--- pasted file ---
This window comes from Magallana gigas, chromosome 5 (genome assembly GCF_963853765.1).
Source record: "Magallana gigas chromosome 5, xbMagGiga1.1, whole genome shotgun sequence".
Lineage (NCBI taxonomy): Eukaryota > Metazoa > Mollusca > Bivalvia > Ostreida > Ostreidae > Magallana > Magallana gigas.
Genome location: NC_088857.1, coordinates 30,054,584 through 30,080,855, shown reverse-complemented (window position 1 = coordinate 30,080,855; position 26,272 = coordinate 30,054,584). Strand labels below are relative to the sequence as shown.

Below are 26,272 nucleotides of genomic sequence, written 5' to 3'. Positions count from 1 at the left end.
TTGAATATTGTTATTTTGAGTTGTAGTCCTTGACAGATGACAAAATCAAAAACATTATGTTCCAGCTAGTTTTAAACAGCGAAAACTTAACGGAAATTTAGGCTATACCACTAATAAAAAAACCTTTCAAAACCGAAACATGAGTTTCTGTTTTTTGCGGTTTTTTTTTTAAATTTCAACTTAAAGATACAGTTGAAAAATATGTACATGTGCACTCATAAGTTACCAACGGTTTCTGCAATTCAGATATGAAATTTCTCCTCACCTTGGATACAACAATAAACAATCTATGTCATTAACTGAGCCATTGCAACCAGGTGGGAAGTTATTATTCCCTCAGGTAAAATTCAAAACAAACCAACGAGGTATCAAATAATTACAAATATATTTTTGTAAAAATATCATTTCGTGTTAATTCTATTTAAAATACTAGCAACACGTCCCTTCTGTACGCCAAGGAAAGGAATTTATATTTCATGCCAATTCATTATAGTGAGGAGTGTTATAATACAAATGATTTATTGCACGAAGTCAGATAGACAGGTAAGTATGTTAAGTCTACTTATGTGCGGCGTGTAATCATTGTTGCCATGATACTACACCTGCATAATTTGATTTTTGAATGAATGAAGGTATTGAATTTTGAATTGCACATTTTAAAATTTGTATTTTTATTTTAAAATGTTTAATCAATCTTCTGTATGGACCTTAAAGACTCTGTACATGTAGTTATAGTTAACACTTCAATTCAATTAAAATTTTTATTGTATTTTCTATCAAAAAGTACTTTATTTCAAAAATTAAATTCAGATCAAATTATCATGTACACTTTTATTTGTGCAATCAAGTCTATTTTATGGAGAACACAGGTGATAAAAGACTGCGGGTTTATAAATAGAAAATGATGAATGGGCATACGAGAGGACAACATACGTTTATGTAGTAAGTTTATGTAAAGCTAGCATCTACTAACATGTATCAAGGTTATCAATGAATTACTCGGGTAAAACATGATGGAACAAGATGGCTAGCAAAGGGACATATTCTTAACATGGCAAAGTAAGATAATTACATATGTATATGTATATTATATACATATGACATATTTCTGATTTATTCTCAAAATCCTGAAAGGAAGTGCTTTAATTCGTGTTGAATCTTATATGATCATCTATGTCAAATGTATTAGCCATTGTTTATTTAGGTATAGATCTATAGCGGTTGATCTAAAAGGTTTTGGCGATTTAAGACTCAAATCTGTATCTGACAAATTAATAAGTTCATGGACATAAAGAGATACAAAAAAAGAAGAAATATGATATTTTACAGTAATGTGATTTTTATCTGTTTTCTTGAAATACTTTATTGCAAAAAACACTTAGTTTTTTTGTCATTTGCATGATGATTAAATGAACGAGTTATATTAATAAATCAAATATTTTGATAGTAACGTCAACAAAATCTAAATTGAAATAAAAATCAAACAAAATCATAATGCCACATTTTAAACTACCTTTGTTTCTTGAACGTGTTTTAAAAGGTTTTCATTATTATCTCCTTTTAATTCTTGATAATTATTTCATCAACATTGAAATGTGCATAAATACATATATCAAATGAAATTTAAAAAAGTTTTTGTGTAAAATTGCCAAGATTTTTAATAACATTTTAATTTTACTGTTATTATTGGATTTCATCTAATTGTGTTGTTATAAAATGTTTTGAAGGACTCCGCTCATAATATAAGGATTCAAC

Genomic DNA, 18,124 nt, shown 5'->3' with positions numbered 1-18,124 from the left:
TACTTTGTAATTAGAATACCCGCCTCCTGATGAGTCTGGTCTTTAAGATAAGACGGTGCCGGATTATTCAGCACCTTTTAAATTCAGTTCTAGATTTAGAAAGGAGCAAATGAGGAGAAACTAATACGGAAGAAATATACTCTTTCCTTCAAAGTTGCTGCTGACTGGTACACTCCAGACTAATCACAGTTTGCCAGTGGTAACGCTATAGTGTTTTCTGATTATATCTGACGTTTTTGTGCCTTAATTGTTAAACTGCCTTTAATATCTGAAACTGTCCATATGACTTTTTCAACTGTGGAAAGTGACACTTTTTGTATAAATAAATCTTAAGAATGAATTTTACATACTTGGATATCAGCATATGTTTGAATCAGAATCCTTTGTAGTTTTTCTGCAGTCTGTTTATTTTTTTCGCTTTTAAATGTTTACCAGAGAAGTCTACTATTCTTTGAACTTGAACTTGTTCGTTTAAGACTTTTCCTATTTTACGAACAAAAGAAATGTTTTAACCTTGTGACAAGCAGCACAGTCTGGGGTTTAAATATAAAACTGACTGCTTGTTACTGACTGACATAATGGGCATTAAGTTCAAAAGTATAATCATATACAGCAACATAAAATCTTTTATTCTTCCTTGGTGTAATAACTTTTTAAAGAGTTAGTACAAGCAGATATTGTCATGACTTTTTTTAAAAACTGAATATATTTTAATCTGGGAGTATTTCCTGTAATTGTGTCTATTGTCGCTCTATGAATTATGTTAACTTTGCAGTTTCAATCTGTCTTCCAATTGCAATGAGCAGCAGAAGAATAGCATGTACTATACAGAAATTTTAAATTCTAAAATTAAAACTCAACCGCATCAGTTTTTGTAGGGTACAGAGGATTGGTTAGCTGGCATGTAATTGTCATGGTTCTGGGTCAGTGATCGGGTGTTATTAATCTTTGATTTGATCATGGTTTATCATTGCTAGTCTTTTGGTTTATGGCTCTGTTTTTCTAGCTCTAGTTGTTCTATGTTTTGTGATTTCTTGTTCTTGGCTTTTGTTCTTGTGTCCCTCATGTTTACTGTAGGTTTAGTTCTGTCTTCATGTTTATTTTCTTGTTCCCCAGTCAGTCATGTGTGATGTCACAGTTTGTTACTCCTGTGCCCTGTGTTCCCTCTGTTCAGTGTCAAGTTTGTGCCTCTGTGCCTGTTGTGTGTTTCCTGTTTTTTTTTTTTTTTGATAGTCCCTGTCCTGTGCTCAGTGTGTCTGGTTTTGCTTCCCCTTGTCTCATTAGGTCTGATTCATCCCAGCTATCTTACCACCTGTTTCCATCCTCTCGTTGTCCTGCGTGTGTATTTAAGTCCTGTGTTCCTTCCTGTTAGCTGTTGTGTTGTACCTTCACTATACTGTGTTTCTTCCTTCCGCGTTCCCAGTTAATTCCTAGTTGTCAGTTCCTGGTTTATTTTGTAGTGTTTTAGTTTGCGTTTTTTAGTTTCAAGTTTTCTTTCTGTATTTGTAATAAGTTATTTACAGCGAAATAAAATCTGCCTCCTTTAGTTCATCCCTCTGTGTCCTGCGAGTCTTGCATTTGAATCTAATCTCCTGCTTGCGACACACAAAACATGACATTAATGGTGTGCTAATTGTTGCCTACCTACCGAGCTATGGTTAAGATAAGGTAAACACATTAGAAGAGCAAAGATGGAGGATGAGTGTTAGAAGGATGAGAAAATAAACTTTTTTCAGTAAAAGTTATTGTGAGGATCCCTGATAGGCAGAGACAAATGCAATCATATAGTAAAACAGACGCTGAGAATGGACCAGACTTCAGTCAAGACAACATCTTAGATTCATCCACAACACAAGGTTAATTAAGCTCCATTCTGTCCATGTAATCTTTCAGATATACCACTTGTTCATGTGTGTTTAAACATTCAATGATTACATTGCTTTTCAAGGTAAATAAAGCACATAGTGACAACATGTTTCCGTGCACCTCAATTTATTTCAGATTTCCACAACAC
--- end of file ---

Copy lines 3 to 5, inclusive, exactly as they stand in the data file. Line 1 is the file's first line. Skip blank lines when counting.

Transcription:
Lineage (NCBI taxonomy): Eukaryota > Metazoa > Mollusca > Bivalvia > Ostreida > Ostreidae > Magallana > Magallana gigas.
Genome location: NC_088857.1, coordinates 30,054,584 through 30,080,855, shown reverse-complemented (window position 1 = coordinate 30,080,855; position 26,272 = coordinate 30,054,584). Strand labels below are relative to the sequence as shown.

Below are 26,272 nucleotides of genomic sequence, written 5' to 3'. Positions count from 1 at the left end.